In addition, the business will have to record the following permanent information as part of its digital records:

∙ the business name

∙ the address of the principal place of business

∙ whether it uses cash accounting or accruals accounting

Can the client give their accountant paper records to enter into software?

The taxpayer does not have to record the business data digitally themselves. They can pass this task over to a bookkeeper or to their accountant to make the entries into accounting software, or a spreadsheet.

Although the aim of MTD is to encourage businesses to record their business transactions in real-time, as they occur, there is nothing in the draft regulations that stipulates exactly when the data must be committed into the digital record. As long as the data for the quarter is recorded before the quarterly submission is compiled and sent to HMRC, there is nothing to prevent a bulk recording of transactions every few weeks or months.

However, the longer the delay between the transaction and being recorded digitally, the greater the risk of loss or corruption of data – which is the whole point of MTD (as HMRC would argue).

Can a spreadsheet be the first entry for digital records?

A spreadsheet can be the entry point for transactional data into the accounting system. However, once that data has been recorded, the MTD regulations stipulate that there should be “digital links” that move the data around the accounting system. This means the data should not be retyped or copied by human hand once it has entered the system.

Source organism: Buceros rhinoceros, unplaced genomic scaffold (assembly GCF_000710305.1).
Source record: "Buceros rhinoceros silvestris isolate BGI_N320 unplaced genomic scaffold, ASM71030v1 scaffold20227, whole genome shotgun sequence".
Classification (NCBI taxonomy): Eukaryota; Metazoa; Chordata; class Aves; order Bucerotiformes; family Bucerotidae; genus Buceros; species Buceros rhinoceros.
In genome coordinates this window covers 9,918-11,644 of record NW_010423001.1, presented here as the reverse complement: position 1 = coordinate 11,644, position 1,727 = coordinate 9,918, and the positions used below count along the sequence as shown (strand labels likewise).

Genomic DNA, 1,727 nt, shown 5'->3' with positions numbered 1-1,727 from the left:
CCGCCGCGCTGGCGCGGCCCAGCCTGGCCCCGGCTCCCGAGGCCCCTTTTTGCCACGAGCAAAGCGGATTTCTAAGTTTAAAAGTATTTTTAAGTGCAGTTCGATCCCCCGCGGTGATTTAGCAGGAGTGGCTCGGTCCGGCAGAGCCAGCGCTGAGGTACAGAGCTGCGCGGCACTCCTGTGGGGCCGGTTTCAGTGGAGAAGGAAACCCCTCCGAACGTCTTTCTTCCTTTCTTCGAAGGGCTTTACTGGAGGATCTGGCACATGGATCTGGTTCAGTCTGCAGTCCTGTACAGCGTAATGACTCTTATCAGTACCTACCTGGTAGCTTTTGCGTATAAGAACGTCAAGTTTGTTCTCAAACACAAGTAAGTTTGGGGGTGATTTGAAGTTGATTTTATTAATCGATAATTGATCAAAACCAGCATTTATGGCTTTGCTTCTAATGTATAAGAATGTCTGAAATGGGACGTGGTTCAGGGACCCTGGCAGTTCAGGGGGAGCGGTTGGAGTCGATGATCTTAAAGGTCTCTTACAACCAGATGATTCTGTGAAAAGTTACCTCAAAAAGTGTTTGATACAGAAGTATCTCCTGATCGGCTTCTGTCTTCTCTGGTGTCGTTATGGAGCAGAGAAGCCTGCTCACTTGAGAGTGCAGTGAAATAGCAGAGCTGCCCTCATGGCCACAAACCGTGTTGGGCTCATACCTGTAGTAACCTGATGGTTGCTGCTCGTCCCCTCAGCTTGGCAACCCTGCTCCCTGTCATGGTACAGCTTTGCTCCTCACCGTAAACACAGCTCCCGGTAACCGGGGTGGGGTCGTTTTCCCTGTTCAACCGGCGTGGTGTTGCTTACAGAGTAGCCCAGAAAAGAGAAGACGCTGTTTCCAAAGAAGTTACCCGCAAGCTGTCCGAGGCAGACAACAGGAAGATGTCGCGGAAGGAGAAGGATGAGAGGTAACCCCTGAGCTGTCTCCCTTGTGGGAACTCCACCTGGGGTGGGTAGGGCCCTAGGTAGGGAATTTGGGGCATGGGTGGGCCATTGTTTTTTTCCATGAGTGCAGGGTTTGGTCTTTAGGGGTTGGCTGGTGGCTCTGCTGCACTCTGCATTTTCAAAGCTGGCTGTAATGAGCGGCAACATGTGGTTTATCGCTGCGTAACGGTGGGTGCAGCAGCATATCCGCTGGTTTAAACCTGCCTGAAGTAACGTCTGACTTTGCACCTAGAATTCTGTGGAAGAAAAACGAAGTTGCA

Think about where the accounting system starts. That is the point the transaction (sale or purchase) is recorded. It may be convenient to capture transactions using optical character readers, or bank feeds, but that doesn’t have to be the entry point of all the data.

A business can still issue paper invoices if the information from that invoice is digitally recorded in the accounting system.

What information is required to be submitted quarterly?

The quarterly submissions will be the totals for the quarter of:

  • sales income for each trade

  • purchases/expenses for each category

The categories of expenses are expected to be the same as those currently required in the self-employment section (form SA105) and property section (form SA103F) of the self-assessment tax return. More detail will be set out in the final MTD ITSA regulations.

In essence, the quarterly submission is a rough profit and loss account, no balance sheet figures are required. The data for individual transactions are not required.

Can the accountant make changes in the final submission?

This quarterly data dump does not have to be accurate, any misallocation between expense categories can be adjusted at the end of the period statement (EOPS).

It is in the EOPS that the accountant can make any adjustments for capital allowances, losses, reliefs, disallowable expenses, transactions that have been missed or double-counted.

One EOPS will be required of each trade or property business by 31 January following the end of the tax year.

Can the taxpayer submit estimated figures on the quarterly submissions?

Yes, if the taxpayer wishes to submit estimated expense figures, or even only the income amounts, in the quarterly submissions, that would be acceptable within the current draft MTD regulations.